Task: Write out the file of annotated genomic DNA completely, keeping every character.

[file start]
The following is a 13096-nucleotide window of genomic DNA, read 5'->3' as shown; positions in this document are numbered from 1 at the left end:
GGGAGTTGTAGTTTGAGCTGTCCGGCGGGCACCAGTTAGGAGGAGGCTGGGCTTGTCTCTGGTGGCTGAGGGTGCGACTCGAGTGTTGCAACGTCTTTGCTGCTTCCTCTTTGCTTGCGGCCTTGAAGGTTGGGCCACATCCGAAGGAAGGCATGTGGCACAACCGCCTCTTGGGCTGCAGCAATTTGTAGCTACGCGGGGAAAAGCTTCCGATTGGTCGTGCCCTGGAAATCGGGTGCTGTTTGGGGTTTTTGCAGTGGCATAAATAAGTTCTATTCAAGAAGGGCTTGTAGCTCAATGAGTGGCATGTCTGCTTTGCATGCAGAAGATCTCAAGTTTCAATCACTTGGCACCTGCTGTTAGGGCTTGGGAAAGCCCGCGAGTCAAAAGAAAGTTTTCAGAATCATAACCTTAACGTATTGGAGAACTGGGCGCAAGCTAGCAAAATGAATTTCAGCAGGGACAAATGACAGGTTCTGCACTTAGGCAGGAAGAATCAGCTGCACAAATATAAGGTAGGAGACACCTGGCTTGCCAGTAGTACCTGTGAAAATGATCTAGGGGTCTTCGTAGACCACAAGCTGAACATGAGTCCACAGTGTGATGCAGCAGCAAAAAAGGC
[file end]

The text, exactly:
The following is a 13096-nucleotide window of genomic DNA, read 5'->3' as shown; positions in this document are numbered from 1 at the left end:
GGGAGTTGTAGTTTGAGCTGTCCGGCGGGCACCAGTTAGGAGGAGGCTGGGCTTGTCTCTGGTGGCTGAGGGTGCGACTCGAGTGTTGCAACGTCTTTGCTGCTTCCTCTTTGCTTGCGGCCTTGAAGGTTGGGCCACATCCGAAGGAAGGCATGTGGCACAACCGCCTCTTGGGCTGCAGCAATTTGTAGCTACGCGGGGAAAAGCTTCCGATTGGTCGTGCCCTGGAAATCGGGTGCTGTTTGGGGTTTTTGCAGTGGCATAAATAAGTTCTATTCAAGAAGGGCTTGTAGCTCAATGAGTGGCATGTCTGCTTTGCATGCAGAAGATCTCAAGTTTCAATCACTTGGCACCTGCTGTTAGGGCTTGGGAAAGCCCGCGAGTCAAAAGAAAGTTTTCAGAATCATAACCTTAACGTATTGGAGAACTGGGCGCAAGCTAGCAAAATGAATTTCAGCAGGGACAAATGACAGGTTCTGCACTTAGGCAGGAAGAATCAGCTGCACAAATATAAGGTAGGAGACACCTGGCTTGCCAGTAGTACCTGTGAAAATGATCTAGGGGTCTTCGTAGACCACAAGCTGAACATGAGTCCACAGTGTGATGCAGCAGCAAAAAAGGC